Mason Jazz Students Play to Bridge the Justice Gap in Northern Virginia
November 12, 2020
One of the College of Visual and Performing Arts’ core beliefs is that students should be civically engaged and become social do-gooders in their communities. Our faculty prioritizes this duty through their curriculum development and instruction, and our staff makes every effort to support faculty- and student-led initiatives that promote advocacy, activism, and community service through the arts. A prime example is Jazz 4 Justice™, a concert-fundraiser that is presented through a partnership between George Mason University’s Reva and Sid Dewberry Family School of Music and Legal Services of Northern Virginia (LSNV).
However, it is much more than a concert.
The collaboration’s primary mission is to raise funds that underwrite civil legal assistance for underprivileged community members and those facing financial hardships. This year’s Jazz4Justice™ is especially vital, as many of our neighbors throughout Northern Virginia are struggling with the unexpected effects of the pandemic on their health and livelihoods.
“LSNV’s free legal help is particularly crucial this year because the pandemic has forced so many Northern Virginians to face eviction, unemployment, lack of adequate health insurance, and more,” affirmed Marcy Kossar, Director of Development for LSNV.
The Legal Services Corporation estimates that 86% of low-income Americans who have civil legal problems receive inadequate or no legal help, and 71% of low-income households experienced at least one civil or legal problem in the last year (source: 2017 Justice Gap Report). This discrepancy between legal representation for civil cases and the need for legal services for low-income individuals is known as the “Justice Gap.” Jazz4Justice™ brings awareness to the Justice Gap, while providing monetary support through concerts and sponsorships.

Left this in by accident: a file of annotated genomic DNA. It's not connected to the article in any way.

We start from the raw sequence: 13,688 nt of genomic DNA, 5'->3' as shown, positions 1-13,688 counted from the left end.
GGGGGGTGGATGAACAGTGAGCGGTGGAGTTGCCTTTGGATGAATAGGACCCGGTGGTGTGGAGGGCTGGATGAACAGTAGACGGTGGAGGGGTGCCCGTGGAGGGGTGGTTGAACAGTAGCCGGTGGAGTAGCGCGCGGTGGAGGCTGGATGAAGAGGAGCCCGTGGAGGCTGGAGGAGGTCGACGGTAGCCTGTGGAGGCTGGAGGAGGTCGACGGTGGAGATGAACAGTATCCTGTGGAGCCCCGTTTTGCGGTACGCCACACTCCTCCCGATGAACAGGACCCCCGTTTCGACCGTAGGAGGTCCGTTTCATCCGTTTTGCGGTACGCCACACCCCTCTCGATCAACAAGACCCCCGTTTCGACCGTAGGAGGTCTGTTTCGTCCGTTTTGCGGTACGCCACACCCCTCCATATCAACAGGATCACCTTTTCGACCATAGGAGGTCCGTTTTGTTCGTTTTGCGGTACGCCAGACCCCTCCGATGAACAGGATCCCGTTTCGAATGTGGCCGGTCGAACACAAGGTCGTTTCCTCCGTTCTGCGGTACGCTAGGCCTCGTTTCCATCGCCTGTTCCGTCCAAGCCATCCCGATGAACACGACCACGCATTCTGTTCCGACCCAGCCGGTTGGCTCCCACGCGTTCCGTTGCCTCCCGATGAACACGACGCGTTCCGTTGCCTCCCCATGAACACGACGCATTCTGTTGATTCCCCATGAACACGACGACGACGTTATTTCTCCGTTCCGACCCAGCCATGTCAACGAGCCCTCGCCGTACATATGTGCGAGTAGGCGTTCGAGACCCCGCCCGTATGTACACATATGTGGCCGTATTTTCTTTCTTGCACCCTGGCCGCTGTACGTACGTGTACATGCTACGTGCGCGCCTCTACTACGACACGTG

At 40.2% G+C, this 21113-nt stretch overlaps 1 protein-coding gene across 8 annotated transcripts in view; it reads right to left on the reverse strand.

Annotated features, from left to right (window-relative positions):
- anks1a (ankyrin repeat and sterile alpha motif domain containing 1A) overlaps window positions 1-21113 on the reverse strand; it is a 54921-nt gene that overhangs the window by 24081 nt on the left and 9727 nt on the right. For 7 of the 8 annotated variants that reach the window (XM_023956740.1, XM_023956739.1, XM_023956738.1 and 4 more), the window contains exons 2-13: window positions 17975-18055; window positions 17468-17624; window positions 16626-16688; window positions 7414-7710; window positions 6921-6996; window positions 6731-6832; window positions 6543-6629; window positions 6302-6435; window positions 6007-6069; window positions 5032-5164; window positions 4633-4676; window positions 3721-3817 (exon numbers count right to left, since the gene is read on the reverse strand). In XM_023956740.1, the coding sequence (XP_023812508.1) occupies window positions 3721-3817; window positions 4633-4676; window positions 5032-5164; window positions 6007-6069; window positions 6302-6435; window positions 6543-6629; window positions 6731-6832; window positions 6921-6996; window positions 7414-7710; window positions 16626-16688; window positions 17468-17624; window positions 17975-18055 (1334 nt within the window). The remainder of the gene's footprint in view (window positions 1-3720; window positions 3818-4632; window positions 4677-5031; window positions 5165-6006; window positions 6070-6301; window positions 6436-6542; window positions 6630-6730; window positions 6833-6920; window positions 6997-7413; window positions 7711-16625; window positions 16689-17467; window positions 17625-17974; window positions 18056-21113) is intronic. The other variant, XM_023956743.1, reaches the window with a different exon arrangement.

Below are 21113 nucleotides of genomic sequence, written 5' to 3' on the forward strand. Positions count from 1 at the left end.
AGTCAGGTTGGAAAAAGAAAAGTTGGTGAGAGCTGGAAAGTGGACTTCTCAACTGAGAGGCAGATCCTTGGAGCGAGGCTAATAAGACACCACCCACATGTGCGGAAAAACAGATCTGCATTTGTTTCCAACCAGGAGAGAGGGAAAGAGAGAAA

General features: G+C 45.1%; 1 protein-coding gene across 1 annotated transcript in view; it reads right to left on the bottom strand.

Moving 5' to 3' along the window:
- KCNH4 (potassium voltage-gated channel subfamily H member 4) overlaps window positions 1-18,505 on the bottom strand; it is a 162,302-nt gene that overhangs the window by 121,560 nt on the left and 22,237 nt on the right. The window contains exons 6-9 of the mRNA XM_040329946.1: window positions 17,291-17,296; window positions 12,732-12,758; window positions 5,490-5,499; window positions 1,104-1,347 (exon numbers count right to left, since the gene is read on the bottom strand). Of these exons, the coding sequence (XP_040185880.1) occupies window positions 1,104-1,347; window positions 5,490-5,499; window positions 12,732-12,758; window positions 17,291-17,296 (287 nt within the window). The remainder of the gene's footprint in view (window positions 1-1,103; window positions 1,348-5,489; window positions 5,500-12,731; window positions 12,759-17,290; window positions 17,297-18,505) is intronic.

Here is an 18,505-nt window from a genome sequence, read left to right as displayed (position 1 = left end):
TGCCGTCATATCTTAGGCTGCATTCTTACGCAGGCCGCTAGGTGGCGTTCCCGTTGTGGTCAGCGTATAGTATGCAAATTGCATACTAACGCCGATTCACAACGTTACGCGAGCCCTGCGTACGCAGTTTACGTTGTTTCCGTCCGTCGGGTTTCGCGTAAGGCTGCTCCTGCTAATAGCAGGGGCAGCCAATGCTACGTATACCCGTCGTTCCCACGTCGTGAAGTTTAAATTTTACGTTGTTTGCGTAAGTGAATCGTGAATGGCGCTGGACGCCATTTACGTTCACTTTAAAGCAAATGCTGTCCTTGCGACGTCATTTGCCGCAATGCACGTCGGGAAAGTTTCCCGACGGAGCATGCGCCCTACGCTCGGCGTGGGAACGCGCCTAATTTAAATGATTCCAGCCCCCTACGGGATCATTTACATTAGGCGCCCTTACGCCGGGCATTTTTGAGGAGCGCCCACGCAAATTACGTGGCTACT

For 19 years, Mason students have participated in Jazz4Justice™ and lent their talents to a greater cause. Our young jazz artists are acutely aware of the needs from those around them who are less fortunate, and it brings them a sense of purpose to be a part of the solution.
Tomas Jackson, a Spring 2020 graduate of the Mason Jazz program shared, “I performed at Jazz4Justice™ six times and attended twice prior to that. Each concert was wonderful, but the underlying reasons for the performance were so much more rewarding. Giving back to the community through musical performance is a great opportunity to share the joy and history of jazz.”
Music Major Domenic Lewis (’21) also commented, “I especially appreciate the steps taken to involve the participating students in almost every facet. It really helps me feel like I am ‘right in the middle of things,’ helping out and giving back, which is especially relevant in our social and political climate.”
The 2020 Jazz4Justice™ will look different due to the ongoing pandemic, but its support of a worthwhile cause remains steady. Those interested can join the virtual concert on November 20, 2020 at 8 p.m. ET, which will be streamed to the Center for the Arts’ website, YouTube, and Facebook. Viewers should expect appearances by Mason Jazz students and faculty, as well as by attorneys, judges, and members of the Northern Virginia community.